CARSON CITY, Nev. (AP) — Nevada's governor signed a law Friday opening the books on those awarded lucrative licenses to sell recreational marijuana in the state, prompting the state tax department to reveal that just 16 applicants won all 61 new pot dispensary licenses awarded last year.
Democratic Gov. Steve Sisolak signed the measure Friday in Carson City, saying it ushers in a "new era of transparency that will benefit the industry and the public alike."
The new law makes public the identity of marijuana license applicants and the method the state uses to score and rank bids.
The licensing process has faced complaints from companies who say it is not clear what criteria officials used to award licenses. In lawsuits, the companies accuse the state of unconstitutionally picking winners and losers for the marijuana licenses.
Sisolak declined Friday to comment on specifics of the pending litigation, but said his administration has a policy of transparency, which will instill more public confidence in the process.
"This new law represents an unprecedented release of marijuana licensing information," he said.
Sixty-one dispensaries in Nevada reported almost $425 million in recreational pot sales in the year after marijuana retail began in July 2017. Medical marijuana sales brought in another $105 million.
There are currently 65 marijuana stores statewide, and medical and recreational pot sales totaled $884 million in the last six months of 2018.
The law Sisolak signed easily cleared the Legislature after the state Department of Taxation offered a transparency amendment.
State lawmakers are also considering other measures that would affect the state's marijuana industry.
One law would create a pilot "closed-loop" payment system to give cannabis businesses a safe way to pay taxes and reduce the risk that comes with transporting large amounts of cash.
The federal government still considers marijuana illegal and many banks are reluctant to offer their services to marijuana businesses over fears it could open them up to trouble.
Sixteen applicants won all 61 new pot dispensary licenses awarded last year, Nevada's top marijuana licensing official acknowledged in a statement posted to the state Department of Taxation website.
Taxation chief Melanie Young said that was because state law doesn't allow permits to go to low-scoring bidders.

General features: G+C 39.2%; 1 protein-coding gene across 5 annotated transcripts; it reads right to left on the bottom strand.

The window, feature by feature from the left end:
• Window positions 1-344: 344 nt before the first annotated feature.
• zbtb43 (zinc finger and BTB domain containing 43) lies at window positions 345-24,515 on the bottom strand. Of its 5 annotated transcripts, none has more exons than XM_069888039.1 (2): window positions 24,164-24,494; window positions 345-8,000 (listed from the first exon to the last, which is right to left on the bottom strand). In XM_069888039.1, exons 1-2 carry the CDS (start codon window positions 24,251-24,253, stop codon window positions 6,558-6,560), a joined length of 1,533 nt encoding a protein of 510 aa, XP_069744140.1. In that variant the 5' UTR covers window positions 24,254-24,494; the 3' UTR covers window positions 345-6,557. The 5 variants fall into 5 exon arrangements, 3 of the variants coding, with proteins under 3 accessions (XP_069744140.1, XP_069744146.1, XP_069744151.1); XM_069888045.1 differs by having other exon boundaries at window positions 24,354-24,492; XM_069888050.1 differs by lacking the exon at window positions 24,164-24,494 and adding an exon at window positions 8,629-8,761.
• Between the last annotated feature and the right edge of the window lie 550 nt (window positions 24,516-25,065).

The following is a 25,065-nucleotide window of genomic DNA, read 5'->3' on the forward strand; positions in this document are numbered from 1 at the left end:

Young said 127 applicants averaged three bids each, totaling 462 applications for 64 available licenses to sell recreational marijuana in Nevada.
Three licenses weren't awarded because there were no bidders in three of Nevada's 17 counties, a department official said.
Records showed 21 new licenses were awarded in Las Vegas, Henderson and North Las Vegas, and seven in Reno and Sparks.
Bidders were scored on financial resources, organizational structure, community impact, building plans, quality assurance and taxes and financial contributions, Young said.
More than half the successful bidders were first-timers not previously granted licenses for medical or recreational pot sales, the department said, and nearly three in five demonstrated diversity in ownership, officers or board members.
Young defended as "common practice" the use of temporary employees to screen applicants, and the website pointed to the qualifications of the six unnamed contractors and an assistant who were hired for the job.
Lawyers for some bidders suing after being denied new licenses to open recreational marijuana dispensaries last year say the new state law opening records about the permitting process doesn't kill their legal challenges.
Attorneys Will Kemp and Vincent Savarese said Friday they expect the release by the state Department of Taxation of names and scores given to corporate entities will bolster their clients' cases.
Kemp says there was bias in favor of certain winning applicants. He said he expects to find proof of problems in comparing and grading bidders.
Savarese says the documents may show that Nevada unconstitutionally picked winners.